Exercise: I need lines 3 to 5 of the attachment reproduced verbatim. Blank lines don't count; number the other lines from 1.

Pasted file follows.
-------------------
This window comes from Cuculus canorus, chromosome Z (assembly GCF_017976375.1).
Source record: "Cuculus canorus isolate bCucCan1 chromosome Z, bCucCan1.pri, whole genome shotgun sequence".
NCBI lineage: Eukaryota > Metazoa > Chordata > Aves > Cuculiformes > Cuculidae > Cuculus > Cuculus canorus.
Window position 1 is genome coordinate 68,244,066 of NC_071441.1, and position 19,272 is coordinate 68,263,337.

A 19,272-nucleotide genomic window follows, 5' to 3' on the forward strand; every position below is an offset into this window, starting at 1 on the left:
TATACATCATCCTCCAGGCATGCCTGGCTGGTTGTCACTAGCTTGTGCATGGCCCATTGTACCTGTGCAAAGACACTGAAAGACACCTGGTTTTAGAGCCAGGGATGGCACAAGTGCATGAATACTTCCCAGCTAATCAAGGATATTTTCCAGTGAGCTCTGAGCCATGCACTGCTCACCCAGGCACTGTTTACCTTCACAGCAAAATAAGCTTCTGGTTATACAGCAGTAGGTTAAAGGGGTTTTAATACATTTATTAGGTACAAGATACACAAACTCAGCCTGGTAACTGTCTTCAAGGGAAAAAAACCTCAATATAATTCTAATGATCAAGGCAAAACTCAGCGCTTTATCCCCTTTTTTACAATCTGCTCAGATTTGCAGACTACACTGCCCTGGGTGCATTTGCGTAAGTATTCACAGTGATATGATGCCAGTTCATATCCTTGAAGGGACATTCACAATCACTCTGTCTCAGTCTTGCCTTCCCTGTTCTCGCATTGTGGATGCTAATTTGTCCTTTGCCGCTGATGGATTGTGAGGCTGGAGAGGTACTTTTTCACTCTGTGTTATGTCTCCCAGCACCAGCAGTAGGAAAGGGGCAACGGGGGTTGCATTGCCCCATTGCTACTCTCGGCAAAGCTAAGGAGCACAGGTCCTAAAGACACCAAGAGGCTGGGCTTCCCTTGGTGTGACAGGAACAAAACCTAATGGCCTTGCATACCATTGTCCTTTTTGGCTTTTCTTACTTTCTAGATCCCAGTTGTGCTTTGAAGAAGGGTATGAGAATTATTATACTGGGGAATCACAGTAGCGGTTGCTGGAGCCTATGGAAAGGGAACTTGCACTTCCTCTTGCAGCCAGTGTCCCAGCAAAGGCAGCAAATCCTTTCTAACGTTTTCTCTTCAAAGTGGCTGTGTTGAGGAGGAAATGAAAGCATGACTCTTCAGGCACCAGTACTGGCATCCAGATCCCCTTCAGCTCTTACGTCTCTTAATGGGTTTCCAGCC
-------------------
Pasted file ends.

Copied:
NCBI lineage: Eukaryota > Metazoa > Chordata > Aves > Cuculiformes > Cuculidae > Cuculus > Cuculus canorus.
Window position 1 is genome coordinate 68,244,066 of NC_071441.1, and position 19,272 is coordinate 68,263,337.

A 19,272-nucleotide genomic window follows, 5' to 3' on the forward strand; every position below is an offset into this window, starting at 1 on the left: